It’s becoming more and more difficult to follow social media. The war of words over the presidential election and its aftermath has not abated. I would venture to say 80% of my friends on FB are more inclined to talk politics than share recent photos of themselves, their family or a most recent vacation. It’s not that I’m disinterested in politics, rather I have become fatigued by the constant chatter, the adamancy and the all too often nastiness. Friends have blocked friends. Feelings are hurt. And certain conversations are no longer permitted. I share with you a Talmudic story about Hillel, one of Judaism’s greatest teachers in the hope that we can return to a more respectful way of addressing one another:
The Talmud tells the story of the sage Hillel, and of a man who wagered with his friend that he could anger the great scholar. So the protagonist of the story (perhaps more accurately described as the antagonist) went and stood outside the bathhouse on the eve of Yom Kippur, as Hillel was busy with preparations for the holiday. He called out “who here is Hillel?” Then, when the sage emerged, he asked him an extremely silly and non-urgent question.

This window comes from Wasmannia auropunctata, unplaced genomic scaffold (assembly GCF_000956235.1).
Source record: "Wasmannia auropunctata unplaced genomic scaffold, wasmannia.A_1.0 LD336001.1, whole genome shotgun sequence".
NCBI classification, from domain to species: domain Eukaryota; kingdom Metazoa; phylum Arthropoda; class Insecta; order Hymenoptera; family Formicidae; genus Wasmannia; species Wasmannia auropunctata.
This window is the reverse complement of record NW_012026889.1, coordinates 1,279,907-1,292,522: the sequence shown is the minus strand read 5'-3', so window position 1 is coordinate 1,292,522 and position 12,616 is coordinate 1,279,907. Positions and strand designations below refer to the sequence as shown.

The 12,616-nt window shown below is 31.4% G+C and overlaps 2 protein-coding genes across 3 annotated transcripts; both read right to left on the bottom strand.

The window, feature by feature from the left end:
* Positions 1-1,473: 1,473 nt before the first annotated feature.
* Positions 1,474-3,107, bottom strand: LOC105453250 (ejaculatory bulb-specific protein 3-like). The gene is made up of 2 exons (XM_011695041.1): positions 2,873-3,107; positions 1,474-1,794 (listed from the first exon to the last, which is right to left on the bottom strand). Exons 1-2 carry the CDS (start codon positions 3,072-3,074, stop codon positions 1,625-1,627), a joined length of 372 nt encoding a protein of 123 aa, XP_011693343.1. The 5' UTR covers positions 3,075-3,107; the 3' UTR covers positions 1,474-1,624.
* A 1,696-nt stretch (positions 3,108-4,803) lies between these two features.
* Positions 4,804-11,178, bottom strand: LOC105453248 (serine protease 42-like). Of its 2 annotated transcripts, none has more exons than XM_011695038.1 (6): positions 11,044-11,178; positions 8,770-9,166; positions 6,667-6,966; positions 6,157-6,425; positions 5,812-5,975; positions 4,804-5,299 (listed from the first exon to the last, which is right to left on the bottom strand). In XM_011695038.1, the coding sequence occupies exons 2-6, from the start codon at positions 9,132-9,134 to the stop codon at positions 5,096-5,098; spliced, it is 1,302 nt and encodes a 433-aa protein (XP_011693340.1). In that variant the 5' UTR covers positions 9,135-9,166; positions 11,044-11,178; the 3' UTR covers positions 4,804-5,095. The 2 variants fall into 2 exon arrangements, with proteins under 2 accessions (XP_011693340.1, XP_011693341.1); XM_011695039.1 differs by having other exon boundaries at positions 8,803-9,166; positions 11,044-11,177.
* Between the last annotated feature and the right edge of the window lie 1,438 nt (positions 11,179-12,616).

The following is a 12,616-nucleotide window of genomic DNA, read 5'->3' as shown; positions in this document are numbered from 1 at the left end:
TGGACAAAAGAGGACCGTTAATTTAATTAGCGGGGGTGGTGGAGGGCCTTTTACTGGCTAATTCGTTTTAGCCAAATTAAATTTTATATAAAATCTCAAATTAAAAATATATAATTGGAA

Hillel answered the man with great patience. The fellow then permitted the sage to return to the bathhouse, and presumably remove half his clothing, before calling him out a second time for a similar purpose – and again, Hillel was patient in the extreme, and answered him gently.
This went on yet a third time, at which point the man confessed to Hillel that he had now lost a considerable sum for failing to arouse the leader’s ire. Hillel responded that it was better that fortunes should be lost than that Hillel should become angry!
This is the holiness we seek. Not a person who is withdrawn from the world, but someone who achieves perfection both in his interaction with God, and in his interaction with his fellow man. May we merit to follow in Hillel’s footsteps!
All good things,
Rabbi James S. Glazier